Home COVID-19 Is this still going to be the Asian century?

Is this still going to be the Asian century?

John West
After much optimism over the past two decades, COVID-19 has raised several question marks over the region’s march to prosperity
Executive director of the Asian Century Institute
The cityscape of Taipei, Taiwan from a hilltop

Asia’s economies began growing rapidly after World War II. The continent’s high-growth, economic-catch up started with Japan, and Hong Kong. South Korea, Singapore, and Taiwan followed. Then growth took off in Southeast Asia, China and Vietnam, and then India.

This led many analysts to speculate that Asian economies could dominate the 21st century, which could become the Asian Century.

The impressive economic advances notwithstanding, there are some very important differences between these economies that are relevant today. Japan, Hong Kong, South Korea, Singapore and Taiwan all reached high income status. China may follow in their footsteps in the coming years. However, the others are still middle-income economies, and may never become high-income countries.

What is the key difference between these groups?

Japan, Hong Kong, South Korea, Singapore, Taiwan and China all have strong and effective states. This is evident in several factors – high quality infrastructure, a high level of education, good health systems, relatively low levels of corruption, and well-managed urbanisation. The middle-income countries score much lower on all these fronts.

All of these aspects of a strong and effective state are helpful for handling any economic or political shock, like a pandemic. But two factors stand out as being critical in a pandemic – a good health system and well-managed urbanisation. 

In general, spending on healthcare is low in the middle-income countries. For example, India only spends 3.5% of its GDP on health, while Indonesia spends just 3% and the Philippines 4.5%. By contrast, Japan spends 11% and South Korea 7.6% of vastly higher GDPs.

Similarly, Asia has some of the world’s best managed and liveable cities—like Hong Kong, Singapore and Tokyo—but also some of the worst managed, such as Dhaka, Jakarta, Manila and Mumbai. These latter cities, which are very densely populated and have grown rapidly without proper urban planning, are riddled with slums that can be ideal breeding and transmission grounds for pandemics.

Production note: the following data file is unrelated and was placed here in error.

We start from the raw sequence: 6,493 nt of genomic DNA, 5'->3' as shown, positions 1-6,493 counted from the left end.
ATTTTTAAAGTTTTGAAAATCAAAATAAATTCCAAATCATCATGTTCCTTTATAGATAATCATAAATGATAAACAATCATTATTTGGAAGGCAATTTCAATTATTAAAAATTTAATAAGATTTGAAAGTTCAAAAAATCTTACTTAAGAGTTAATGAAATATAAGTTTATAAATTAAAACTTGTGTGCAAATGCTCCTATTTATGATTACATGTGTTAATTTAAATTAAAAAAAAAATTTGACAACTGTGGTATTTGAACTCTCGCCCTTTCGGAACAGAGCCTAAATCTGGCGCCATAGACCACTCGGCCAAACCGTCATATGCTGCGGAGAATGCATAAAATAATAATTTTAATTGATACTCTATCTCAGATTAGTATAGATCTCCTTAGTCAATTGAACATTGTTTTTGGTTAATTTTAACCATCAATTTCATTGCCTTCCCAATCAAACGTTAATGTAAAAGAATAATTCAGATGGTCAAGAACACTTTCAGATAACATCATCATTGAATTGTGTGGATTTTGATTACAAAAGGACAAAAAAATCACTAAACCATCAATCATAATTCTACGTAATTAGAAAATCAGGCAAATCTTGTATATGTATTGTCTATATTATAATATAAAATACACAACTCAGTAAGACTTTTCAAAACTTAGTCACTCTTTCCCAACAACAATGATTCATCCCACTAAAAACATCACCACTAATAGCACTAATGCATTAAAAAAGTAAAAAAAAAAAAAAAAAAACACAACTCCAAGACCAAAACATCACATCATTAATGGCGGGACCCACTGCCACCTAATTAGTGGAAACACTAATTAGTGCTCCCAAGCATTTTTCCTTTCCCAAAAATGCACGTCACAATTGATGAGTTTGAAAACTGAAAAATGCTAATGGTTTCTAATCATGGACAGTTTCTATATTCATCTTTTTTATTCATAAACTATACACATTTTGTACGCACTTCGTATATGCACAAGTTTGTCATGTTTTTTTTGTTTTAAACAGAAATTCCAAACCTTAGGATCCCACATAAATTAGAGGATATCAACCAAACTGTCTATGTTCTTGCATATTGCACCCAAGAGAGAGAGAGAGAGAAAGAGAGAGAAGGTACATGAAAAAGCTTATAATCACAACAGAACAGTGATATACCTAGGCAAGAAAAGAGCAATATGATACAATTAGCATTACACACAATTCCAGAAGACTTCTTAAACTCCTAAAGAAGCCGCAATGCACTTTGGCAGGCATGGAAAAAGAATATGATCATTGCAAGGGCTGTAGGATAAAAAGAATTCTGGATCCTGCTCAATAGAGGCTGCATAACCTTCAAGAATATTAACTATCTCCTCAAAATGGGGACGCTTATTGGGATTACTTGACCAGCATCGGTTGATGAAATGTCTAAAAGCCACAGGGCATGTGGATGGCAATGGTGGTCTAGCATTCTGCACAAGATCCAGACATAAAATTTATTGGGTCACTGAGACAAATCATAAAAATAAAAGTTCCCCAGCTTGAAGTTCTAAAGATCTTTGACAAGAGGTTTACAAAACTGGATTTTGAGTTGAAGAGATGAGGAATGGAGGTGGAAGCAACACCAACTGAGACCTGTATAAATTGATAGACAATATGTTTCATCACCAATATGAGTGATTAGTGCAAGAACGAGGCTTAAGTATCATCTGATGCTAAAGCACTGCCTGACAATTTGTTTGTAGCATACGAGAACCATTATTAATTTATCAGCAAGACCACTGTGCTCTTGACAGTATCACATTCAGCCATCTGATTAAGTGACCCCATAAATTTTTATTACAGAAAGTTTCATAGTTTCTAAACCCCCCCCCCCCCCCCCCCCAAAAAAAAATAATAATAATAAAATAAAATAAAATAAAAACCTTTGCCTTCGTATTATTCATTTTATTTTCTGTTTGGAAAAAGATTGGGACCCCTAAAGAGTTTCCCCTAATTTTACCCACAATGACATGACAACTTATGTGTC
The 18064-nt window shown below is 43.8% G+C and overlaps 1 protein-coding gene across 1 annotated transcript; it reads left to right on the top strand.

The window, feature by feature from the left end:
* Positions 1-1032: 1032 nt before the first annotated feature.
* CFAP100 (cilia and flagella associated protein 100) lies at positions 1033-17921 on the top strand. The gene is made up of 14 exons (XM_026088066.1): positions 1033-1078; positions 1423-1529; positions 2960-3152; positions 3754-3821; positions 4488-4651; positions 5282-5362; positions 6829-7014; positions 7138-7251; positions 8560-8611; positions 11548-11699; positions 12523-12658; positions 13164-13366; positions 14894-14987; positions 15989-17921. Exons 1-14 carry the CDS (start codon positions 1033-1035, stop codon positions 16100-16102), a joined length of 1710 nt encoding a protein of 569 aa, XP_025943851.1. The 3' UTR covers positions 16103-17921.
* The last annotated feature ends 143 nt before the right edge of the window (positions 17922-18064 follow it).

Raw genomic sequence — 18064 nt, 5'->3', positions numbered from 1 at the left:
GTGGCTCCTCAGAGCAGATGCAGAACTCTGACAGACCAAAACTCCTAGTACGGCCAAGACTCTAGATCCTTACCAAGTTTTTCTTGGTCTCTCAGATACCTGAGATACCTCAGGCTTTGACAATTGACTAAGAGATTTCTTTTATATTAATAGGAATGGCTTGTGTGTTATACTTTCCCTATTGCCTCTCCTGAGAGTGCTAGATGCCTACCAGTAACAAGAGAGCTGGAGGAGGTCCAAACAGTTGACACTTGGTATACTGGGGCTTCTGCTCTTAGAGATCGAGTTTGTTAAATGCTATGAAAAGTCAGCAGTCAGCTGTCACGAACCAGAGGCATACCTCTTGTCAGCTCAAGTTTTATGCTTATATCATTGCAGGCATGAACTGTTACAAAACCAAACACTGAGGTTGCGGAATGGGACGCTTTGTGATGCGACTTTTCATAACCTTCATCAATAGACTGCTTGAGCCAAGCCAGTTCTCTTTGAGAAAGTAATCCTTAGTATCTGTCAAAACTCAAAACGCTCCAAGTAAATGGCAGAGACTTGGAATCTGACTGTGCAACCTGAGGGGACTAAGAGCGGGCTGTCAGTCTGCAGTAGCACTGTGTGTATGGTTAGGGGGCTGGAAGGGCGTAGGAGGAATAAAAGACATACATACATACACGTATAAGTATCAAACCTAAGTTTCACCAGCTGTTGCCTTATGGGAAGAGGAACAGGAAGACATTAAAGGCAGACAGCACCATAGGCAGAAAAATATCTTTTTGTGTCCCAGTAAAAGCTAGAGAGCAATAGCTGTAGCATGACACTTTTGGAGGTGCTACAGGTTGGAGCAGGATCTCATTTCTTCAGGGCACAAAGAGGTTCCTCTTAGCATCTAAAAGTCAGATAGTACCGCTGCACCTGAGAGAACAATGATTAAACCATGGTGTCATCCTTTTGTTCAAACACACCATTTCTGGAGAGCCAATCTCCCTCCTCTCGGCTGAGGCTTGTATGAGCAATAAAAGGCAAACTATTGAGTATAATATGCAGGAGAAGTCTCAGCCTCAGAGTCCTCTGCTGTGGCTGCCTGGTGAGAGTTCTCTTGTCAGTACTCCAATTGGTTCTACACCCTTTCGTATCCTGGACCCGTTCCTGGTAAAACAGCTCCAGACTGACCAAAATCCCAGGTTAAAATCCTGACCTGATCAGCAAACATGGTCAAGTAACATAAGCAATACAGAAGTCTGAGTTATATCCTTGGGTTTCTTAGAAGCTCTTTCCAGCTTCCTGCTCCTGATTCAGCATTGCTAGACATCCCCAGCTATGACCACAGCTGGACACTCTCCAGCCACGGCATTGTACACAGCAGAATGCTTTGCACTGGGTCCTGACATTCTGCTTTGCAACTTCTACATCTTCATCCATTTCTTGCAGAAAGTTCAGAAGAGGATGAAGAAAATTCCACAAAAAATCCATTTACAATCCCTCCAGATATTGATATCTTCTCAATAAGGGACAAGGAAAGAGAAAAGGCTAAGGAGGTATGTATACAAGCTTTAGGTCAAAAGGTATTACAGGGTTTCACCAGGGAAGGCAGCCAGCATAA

While Asia was slowly but surely on its way to prosperity, COVID-19 has stalled progress in many respects. Indeed, it has arguably set parts of the region back in their socio-economic development objectives.

And while Asia has been very successful in generating prosperity and reducing extreme poverty, in countries like India, Indonesia and the Philippines, many people live in near poverty, and can be easily thrown back into poverty by a pandemic, a natural disaster, or an economic downturn. For example, more than 40% of the Indian population lives on less than $3.20 a day and over 80% lives on less than $5.50 a day. Asia’s near poverty is one consequence of the region’s unbalanced development, which has resulted in massive income inequality.

In sum, Asia’s high-income economies have all been able to provide critical public goods, which are necessary for managing pandemics, but the same cannot be said of the poorer economies.

Asia on the eve of COVID-19

Despite the hype of a possible Asian Century, Asia was already showing some weak spots on the eve of COVID-19.

The advanced economies of Japan, Hong Kong, South Korea, Singapore and Taiwan were already growing much more slowly than during their high-growth periods. Growth slows naturally as economies mature and economic catchup gains are exhausted. Demographics are playing an important role through aging populations, especially in Japan whose potential growth is now less than 1%.

For similar reasons, China’s economic growth has slowed down markedly, albeit to a 6% range, and will likely slow down to the 3-4% range over the coming years. Countries such as Malaysia and Thailand seem to be stuck in middle income traps, with growth at around 4-5%. Meanwhile, India and Indonesia need to grow much faster to make more meaningful development progress.

In short, Asia is now growing much more slowly than it was in previous decades, although China has emerged as an economic and political giant. But despite its rapid economic transformation, China’s GDP per capita of $16,800 (in purchasing power parity terms) is only 25% of the US’s $65,100

COVID-19 strikes Asia and the world

The actual management of COVID-19 in Asia has been very diverse, with the strong states in general doing pretty well – Taiwan, Singapore, South Korea, Japan, Hong Kong and China, along with Vietnam.  Although China greatly mismanaged the initial outbreak of COVID-19, it subsequently got on top of it, using very strict methods.

Countries with weak states, poor health systems and densely populated cities, have performed poorly, especially in the cases of developing Asian economies such as India, Indonesia, Bangladesh and the Philippines.